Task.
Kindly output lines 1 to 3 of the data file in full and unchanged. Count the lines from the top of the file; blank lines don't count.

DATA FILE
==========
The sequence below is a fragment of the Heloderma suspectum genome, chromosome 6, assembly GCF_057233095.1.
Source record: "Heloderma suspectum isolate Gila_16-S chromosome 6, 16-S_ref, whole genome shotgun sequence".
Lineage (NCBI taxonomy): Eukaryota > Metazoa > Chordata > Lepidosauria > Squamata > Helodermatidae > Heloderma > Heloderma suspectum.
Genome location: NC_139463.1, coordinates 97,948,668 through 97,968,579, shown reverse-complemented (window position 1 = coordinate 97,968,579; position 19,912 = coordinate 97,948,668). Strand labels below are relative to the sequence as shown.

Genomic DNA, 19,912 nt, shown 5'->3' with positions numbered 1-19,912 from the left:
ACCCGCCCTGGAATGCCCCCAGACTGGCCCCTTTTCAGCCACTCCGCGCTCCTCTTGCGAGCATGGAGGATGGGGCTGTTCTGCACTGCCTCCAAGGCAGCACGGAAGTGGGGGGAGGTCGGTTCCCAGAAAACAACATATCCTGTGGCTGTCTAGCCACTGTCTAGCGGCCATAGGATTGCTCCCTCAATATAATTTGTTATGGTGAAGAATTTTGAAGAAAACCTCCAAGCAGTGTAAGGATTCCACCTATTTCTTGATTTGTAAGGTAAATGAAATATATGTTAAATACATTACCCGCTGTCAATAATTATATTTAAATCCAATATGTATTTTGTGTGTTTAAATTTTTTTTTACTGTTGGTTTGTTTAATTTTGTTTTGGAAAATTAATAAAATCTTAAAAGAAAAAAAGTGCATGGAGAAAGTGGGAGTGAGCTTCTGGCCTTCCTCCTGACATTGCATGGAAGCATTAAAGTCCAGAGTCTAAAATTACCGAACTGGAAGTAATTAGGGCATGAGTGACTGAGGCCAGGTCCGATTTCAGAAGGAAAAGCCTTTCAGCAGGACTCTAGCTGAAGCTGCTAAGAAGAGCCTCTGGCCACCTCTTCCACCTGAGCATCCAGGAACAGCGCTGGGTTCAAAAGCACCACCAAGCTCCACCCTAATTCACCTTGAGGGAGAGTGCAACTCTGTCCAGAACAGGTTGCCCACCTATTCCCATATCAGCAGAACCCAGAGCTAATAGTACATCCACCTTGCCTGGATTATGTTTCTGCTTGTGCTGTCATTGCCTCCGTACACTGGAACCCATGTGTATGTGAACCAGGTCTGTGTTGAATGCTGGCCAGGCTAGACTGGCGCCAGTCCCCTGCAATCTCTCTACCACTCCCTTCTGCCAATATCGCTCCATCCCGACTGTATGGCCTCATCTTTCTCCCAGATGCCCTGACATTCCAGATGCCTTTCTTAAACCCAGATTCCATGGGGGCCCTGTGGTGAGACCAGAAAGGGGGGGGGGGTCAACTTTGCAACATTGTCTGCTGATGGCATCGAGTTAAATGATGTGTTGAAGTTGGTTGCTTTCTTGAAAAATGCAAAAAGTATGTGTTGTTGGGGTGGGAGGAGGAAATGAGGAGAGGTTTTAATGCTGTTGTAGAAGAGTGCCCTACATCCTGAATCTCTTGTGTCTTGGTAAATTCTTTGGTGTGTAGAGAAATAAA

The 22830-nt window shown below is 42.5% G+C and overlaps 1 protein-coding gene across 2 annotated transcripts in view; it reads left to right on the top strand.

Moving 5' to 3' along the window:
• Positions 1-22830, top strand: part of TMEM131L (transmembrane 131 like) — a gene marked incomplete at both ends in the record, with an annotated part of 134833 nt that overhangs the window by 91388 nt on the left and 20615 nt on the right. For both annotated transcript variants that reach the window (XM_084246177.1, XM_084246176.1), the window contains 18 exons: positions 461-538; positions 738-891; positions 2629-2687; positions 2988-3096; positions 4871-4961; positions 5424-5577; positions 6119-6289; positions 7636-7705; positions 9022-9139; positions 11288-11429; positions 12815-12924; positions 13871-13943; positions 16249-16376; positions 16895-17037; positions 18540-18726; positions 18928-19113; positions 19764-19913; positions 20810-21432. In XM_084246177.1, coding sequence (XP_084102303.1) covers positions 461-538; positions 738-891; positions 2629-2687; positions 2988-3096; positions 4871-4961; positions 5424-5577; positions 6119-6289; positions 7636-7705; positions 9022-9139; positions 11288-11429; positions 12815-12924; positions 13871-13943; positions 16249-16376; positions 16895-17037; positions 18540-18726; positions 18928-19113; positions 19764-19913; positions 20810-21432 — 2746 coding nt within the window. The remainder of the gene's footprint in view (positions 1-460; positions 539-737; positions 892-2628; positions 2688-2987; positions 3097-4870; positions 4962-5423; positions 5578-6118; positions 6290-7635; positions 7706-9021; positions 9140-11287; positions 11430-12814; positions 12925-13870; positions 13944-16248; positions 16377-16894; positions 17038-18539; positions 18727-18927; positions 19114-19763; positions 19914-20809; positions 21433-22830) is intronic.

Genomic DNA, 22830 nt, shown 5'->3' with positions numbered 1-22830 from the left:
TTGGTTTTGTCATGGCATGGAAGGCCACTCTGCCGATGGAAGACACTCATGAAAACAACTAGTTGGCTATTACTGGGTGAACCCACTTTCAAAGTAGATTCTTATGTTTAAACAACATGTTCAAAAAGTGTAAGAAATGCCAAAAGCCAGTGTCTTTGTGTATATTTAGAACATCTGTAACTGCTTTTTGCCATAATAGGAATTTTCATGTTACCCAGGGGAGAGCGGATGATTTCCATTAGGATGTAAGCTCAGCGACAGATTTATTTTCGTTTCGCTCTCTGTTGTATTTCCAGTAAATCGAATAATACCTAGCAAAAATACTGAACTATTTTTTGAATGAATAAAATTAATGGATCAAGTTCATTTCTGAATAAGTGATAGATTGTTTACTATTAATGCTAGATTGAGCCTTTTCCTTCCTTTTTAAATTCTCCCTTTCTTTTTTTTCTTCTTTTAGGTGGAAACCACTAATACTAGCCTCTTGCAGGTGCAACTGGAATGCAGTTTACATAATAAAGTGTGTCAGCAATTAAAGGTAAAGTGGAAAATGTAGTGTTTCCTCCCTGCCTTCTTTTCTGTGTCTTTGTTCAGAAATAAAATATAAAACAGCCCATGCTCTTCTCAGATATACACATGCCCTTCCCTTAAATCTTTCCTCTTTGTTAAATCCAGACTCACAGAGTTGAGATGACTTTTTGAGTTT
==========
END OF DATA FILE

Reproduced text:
The sequence below is a fragment of the Heloderma suspectum genome, chromosome 6, assembly GCF_057233095.1.
Source record: "Heloderma suspectum isolate Gila_16-S chromosome 6, 16-S_ref, whole genome shotgun sequence".
Lineage (NCBI taxonomy): Eukaryota > Metazoa > Chordata > Lepidosauria > Squamata > Helodermatidae > Heloderma > Heloderma suspectum.